17PigsCitrus pulp is bulky and more fibrous than cereals and therefore less valuable in pigs than in ruminants (O'Sullivan et al., 2003).The presence of limonin-containing pips may be a limiting factor and citrus pulps from seedless fruits could be more usable than pulps containing seeds (Crawshaw, 2004).Sows seem to be more able to digest citrus pulp than growing pigs (Crawshaw, 2004).
18Growing PigsDried citrus pulp may be included at up to 5% in the diet of growing pigs (O'Sullivan et al., 2003).Higher rates can adversely affect growth rates (O'Sullivan et al., 2003; Baird et al., 1974), feed conversion efficiency and carcass yield (O'Sullivan et al., 2003).However, another experiment reported that up to 15% citrus pulp had no unfavourable effects on digestibility and energy value provided that phosphorus and vitamin D were added (Nicolakakis et al., 1999).In many case, serious health problems (anorexia, locomotion problems, hyperthermia, erythema) have been reported at a 15% inclusion rate (Santos et al., 2002) suggesting caution should be excercised when rates higher than 10% are used.
19SowsDried citrus pulp may be included at up to 20% and 15% in the diets of pregnant and lactating sows respectively, without affecting reproductive performance, sow body weight, piglet weight at birth or at weaning and voluntary feed intake (O'Sullivan et al., 2003).Another experiment reported using up to 50% citrus pulp in gestating and lactating sows without deleterious effects on performances and productive indices (Sotto et al., 2009).
20BroilersLevels between 5% - 10% of citrus pulp in the diet increased soluble non-starch polysaccharides and led to impaired growth rates, lower feed efficiency and reduced carcass yields.The 10% level changed fatty acid profile of the meat, depressing monounsaturated fatty acids and palmitic acid and increasing the predominance of n-6 and n-3 polyunsaturated fatty acids (Mourao et al., 2008).’Dried citrus peels improved final live weight and live-weight gain up to 7.5% inclusion, and reduced serum cholesterol concentration (Chaudry et al. 2004).Sun-dried sweet orange rinds collected from retailers of peeled oranges could be used to replace up to 15-20% maize (about 7-9% of the total diet) in the diet of broilers without any adverse effect on performance (Oluremi et al., 2006; Agu et al., 2010).A summary of earlier experiments reported the 7.5% inclusion rate in the diet as the most favourable (El Boushy et al., 2000).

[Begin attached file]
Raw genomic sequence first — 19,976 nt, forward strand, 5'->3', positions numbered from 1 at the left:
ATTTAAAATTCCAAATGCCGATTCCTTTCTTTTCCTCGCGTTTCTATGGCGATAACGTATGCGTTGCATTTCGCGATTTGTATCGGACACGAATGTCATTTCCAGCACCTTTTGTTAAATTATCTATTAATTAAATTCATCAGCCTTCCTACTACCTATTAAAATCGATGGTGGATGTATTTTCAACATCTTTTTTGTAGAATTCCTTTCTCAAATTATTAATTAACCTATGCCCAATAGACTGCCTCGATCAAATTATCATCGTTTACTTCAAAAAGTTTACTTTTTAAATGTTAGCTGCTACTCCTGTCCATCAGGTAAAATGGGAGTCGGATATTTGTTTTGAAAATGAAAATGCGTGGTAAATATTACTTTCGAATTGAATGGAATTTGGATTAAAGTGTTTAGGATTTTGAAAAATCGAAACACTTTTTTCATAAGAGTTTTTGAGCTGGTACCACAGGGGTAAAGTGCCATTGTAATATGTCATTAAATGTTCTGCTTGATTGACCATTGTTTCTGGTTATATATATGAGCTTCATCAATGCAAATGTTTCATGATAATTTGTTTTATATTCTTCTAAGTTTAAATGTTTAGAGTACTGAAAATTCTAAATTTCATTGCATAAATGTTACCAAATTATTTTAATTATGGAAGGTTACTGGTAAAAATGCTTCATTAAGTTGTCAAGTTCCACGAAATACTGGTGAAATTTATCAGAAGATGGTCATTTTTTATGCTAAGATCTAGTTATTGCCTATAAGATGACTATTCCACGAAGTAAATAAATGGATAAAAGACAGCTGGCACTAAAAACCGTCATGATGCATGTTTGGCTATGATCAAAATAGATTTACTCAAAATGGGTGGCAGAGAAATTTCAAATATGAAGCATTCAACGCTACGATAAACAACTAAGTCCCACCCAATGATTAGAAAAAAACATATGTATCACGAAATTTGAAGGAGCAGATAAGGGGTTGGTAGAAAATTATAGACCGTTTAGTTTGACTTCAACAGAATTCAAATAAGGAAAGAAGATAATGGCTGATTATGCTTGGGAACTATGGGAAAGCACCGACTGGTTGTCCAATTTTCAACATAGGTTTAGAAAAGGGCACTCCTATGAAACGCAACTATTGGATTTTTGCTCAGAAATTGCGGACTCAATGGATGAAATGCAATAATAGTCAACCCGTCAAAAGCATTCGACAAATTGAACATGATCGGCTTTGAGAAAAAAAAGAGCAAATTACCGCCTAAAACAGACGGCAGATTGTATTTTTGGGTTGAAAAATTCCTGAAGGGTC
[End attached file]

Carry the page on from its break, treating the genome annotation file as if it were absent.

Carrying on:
21Laying HensA 5% inclusion rate seems to be safe in laying hens (El Boushy et al., 2000), but higher rates have been suggested.10% dried citrus peel in the diet of laying hens had no significantly adverse effect on feed intake, egg production, and egg weight (Yang et al. 1985).A level of 12% dried citrus pulp in the diet did not affect performance and egg quality of laying hens in the early stage of production (Nazok et al., 2010).A diet with 15% citrus peels decreased feed efficiency and gave darker egg yolks (Yang et al ).
22QuailsUsing up to 6% dried citrus pulp in diets for laying quails had no significantly adverse effects on performance (Florou-Paneri et al., 2001).
23RabbitsDried citrus pulp is a good ingredient for rabbit feeding with a nutritive value of about kcal/kg (as fed) and can be included at 20-30% of the diet (Hon et al., 2009; de Blas et al., 1990; Pereira et al., 2005; Papadomichelakis et al., 2002; Papadomichelakis et al., 2004).In one experiment, a 25% inclusion of dried citrus pulp was found to be economically beneficial compared to the traditional diet (Leon et al., 1999).No mortality or distress was recorded at 25% inclusion (Hon et al., 2009).Dried citrus pulp can also totally replace alfalfa meal as a source of fibre in the diet of rabbits enhance live-weight gains (Coloni et al., 2009).Rabbits fed citrus pulp (up to 51.5 g/day), similar to that had caused severe health issues in cattle, did not show signs of poisoning or other symptoms (Tokarnia et al., 2001).
24FishUse of dried citrus pulp as part as fish diets has been reported in several fish species:Nile tilapias (Oreochromis niloticus): dried citrus pulp with addition of a probiotic (Saccharomyces cerevisiae) can replace up to 10% of maize grain in Nile tilapia fingerling diets without any adverse effects on growth parameters, nutrient digestibility or their immune status (El-Sayed et al., 2010).Tambaqui (Colossoma macropomum): citrus pulp was included in a complete diet containing meat meal, soyabean meal, maize starch and maize oil (Macedo-Viegas et al., 1996).Orange koi carp (Cyprinucarpio leanneanus): ground and sun-dried peels of sweet oranges were acceptable (Ipinjolu, 2000).Rohu (Labeo rohita): dehydrated fruit processing wastes can be safely used at a level of 25% in the diet. Pineapple wastes had a significantly higher growth promoting effect in fingerlings compare to sweet lime and orange wastes (Abani Deka et al., 2003).